2007-2008 was a comeback year for French ski resorts which posted a record turnover of 1.2 billion euros. More than 20% up on 2007 and even up in real terms on the previous best 2006 season. However with even high altitude resorts like Val Thorens covered by 50% artificial snow cover what was the season like for real skiing?
As with previous years this review looks at snow on the ground from the viewpoint of off piste skiers and snowboarders including ski tourers.
The season started very early with the first skiable snows falling at mid-altitudes in the French Alps at the end of September. Enough for some hardy, or is that foolish, souls to take out their skis. All French resorts are closed during September so skiers had to climb.
Figure 1: Snow cover at 3000 meters at la Plagne
The snow soon vanished and what followed was a very dry but not too hot October with snow returning in the second week of November. France missed the exceptional cover seen Austria and eastern Switzerland but there was around 40cm at 1500 meters in the Alps. Tignes glacier, which had been open since the start of October, had enough to open runs to the village but in an even bolder move les Sept Laux, a mid altitude resort close to Grenoble, opened its slopes on the 17th of November. An all time record. The resort was mobbed by snow hungry skiers suffering from a year of famine.
Figure 2: La Gua in the Vercors, typical of mid altitudes
The picture in the Southern Alps was also good with half a meter of snow on the ground from the second half of November. In the first ten days of December this was topped up by further falls of snow so that most of the Alps had over a meter on the ground from mid-altitudes with continuous snow cover from 1000-1200 meters. The valley floors even briefly turned white. Christmas had indeed come early for French skiing with the best early season conditions for a decade.
Figure 3: la Plagne, 2000 meters
Weather over Christmas and New Year was stable and mild with an anticyclone blocking the situation. The Northern Alps had to wait until early January for significant fresh snow. The weather that followed was pretty much exceptional. Another stubborn anticyclone installed itself and there followed two months of almost uninterrupted sunshine and stable spring snow conditions. What fronts did make it through this Maginot line were very weak. This was reflected in the avalanche fatalities with not a single fatality recorded over a two month period starting in mid January.
A cold and snowy December
The Southern Alps saw better conditions with regular snowfall during January culminating in their biggest snowfall of the winter at the start of February.
Figure 4: Snowfall in the Southern Alps
Thanks to the early January top up resorts had a stock of over 1m50 of snow at the top of their domains. The long and clear cold nights preserved this snow and the lack of rain at altitude also helped the situation. Above 2000 meters the cover was average to above average. At 1500 meters the situation began to approach that of the disastrous 2007 season by the second half of February. Not bad on ski runs as snow making could be operated during the cold nights but practically unskiable elsewhere where there was tree cover or rocky terrain. At low altitudes the conditions were poor with most of the ski resorts closed in the Vosges. The Jura and Massif Central, with a bit more altitude faired somewhat better.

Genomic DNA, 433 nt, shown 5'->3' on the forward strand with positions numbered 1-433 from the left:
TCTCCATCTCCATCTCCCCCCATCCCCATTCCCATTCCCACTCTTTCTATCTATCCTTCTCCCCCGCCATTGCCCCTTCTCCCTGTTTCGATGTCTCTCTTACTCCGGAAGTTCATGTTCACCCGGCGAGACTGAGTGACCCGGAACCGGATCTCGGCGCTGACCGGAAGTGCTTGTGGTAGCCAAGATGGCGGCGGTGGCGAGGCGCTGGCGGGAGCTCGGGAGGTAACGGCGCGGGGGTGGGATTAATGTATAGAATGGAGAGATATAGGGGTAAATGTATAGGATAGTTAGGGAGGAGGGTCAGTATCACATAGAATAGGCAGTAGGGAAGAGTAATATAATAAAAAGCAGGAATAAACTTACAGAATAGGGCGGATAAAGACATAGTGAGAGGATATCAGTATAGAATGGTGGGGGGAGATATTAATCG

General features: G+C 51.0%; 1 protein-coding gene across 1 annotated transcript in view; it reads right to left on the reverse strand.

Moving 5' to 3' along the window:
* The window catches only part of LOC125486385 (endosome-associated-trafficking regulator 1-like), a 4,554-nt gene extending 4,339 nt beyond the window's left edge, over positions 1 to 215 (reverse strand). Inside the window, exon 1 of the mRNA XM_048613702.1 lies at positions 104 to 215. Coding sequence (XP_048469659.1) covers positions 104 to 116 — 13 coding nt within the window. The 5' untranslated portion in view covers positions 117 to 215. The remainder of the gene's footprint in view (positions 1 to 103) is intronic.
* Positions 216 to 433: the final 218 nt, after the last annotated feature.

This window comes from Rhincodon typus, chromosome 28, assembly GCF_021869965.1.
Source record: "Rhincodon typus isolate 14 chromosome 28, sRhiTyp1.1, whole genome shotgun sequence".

Precipitation was significantly below average in the Auvergne, Pyrenees and the Maritime Alps. In summary the period from January to March saw good to average snow cover above 1800 meters in the Alps. Very good snow cover in the Southern Alps and very poor snow cover in the Pyrenees. There was no significant snow at valley level during the whole season.
Looking at temperatures. December was a relatively cold 0.7C below average. January 2.3C above average and February 1.9C above average. Both months nearly as warm as the sweltering winter of 2007. Temperatures were +23C in the south east of France on the 28th of January (a record). Overall winter was 1.1C warmer than the long term average putting it into the 10 hottest winters since records began in France in 1900.
Winter finally returned in mid-March. Low temperatures with successive snowfall in the Alps and Pyrenees so that by mid-April the snowcover was above average on all mountain ranges.
A return to winter in March in the Chartreuse
Spring was relatively mild, very wet with little sunshine. Temperatures were average in March, slightly above average in Aprl and +2C above the long term average in May. May was the 4th hottest on record since 1900. Overall Spring was +0.8C above average and the wettest since 2001.
The start of May was cold and dry but the rest of the month warm with rain at altitude. In the Northern Alps the zero isotherm spent much of the month between 2500-3000 meters with some days closer to 4000m. Ski touring was almost a virtual washout in the region from mid May to early June. The start of June and middle of the month were colder, the zero isotherm briefly dropping below 2000m. There was still snow cover from 2000 meters on flatter north facing slopes but the snow was very uneven with rain channels and sun cups below 2400m. Above 3000m there was still considerable snow fall but this lead to an increase in avalanches. From mid March there were 13 avalanche fatalities, over 60% of the total. An indicator of the amount of snow fall and unstable conditions.
Regular snowfall from the start of December to mid January meant good conditions in Corsica. There followed a long period of warm dry weather reduced snow cover to below average. In March there was significant snowfall on the 7th of March and 20th March with cold weather with up to 120cm of new snow. Snow cover was once again above average. Despite a return to spring in April conditions were still above average at altitude with around 2 meters of snow at 2400 meters.